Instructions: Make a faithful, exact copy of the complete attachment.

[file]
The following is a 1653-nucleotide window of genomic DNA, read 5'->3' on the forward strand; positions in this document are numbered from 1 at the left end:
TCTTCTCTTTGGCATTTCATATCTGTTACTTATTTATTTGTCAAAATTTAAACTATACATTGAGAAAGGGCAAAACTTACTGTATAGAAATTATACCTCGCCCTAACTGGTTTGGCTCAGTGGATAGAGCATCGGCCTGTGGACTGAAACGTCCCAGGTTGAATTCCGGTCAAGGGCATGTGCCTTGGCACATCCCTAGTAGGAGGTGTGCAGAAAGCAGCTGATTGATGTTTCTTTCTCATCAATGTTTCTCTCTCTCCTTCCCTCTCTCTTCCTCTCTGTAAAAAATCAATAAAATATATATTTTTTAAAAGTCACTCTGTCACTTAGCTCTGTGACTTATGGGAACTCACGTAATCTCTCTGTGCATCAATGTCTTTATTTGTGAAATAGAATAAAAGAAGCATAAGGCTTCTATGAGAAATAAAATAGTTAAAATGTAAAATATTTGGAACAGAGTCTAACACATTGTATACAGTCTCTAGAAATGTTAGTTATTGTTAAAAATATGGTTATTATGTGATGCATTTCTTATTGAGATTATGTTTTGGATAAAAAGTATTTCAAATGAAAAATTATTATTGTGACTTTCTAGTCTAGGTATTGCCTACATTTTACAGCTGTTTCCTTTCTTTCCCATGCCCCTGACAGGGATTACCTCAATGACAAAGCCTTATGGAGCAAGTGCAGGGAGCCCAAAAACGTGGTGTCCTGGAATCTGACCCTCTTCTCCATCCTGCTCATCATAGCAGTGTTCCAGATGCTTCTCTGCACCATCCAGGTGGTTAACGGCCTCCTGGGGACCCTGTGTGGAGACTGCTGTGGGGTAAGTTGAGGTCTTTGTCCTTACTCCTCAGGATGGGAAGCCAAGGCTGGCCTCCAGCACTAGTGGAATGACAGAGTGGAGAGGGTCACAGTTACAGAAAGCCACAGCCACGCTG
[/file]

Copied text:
The following is a 1653-nucleotide window of genomic DNA, read 5'->3' on the forward strand; positions in this document are numbered from 1 at the left end:
TCTTCTCTTTGGCATTTCATATCTGTTACTTATTTATTTGTCAAAATTTAAACTATACATTGAGAAAGGGCAAAACTTACTGTATAGAAATTATACCTCGCCCTAACTGGTTTGGCTCAGTGGATAGAGCATCGGCCTGTGGACTGAAACGTCCCAGGTTGAATTCCGGTCAAGGGCATGTGCCTTGGCACATCCCTAGTAGGAGGTGTGCAGAAAGCAGCTGATTGATGTTTCTTTCTCATCAATGTTTCTCTCTCTCCTTCCCTCTCTCTTCCTCTCTGTAAAAAATCAATAAAATATATATTTTTTAAAAGTCACTCTGTCACTTAGCTCTGTGACTTATGGGAACTCACGTAATCTCTCTGTGCATCAATGTCTTTATTTGTGAAATAGAATAAAAGAAGCATAAGGCTTCTATGAGAAATAAAATAGTTAAAATGTAAAATATTTGGAACAGAGTCTAACACATTGTATACAGTCTCTAGAAATGTTAGTTATTGTTAAAAATATGGTTATTATGTGATGCATTTCTTATTGAGATTATGTTTTGGATAAAAAGTATTTCAAATGAAAAATTATTATTGTGACTTTCTAGTCTAGGTATTGCCTACATTTTACAGCTGTTTCCTTTCTTTCCCATGCCCCTGACAGGGATTACCTCAATGACAAAGCCTTATGGAGCAAGTGCAGGGAGCCCAAAAACGTGGTGTCCTGGAATCTGACCCTCTTCTCCATCCTGCTCATCATAGCAGTGTTCCAGATGCTTCTCTGCACCATCCAGGTGGTTAACGGCCTCCTGGGGACCCTGTGTGGAGACTGCTGTGGGGTAAGTTGAGGTCTTTGTCCTTACTCCTCAGGATGGGAAGCCAAGGCTGGCCTCCAGCACTAGTGGAATGACAGAGTGGAGAGGGTCACAGTTACAGAAAGCCACAGCCACGCTG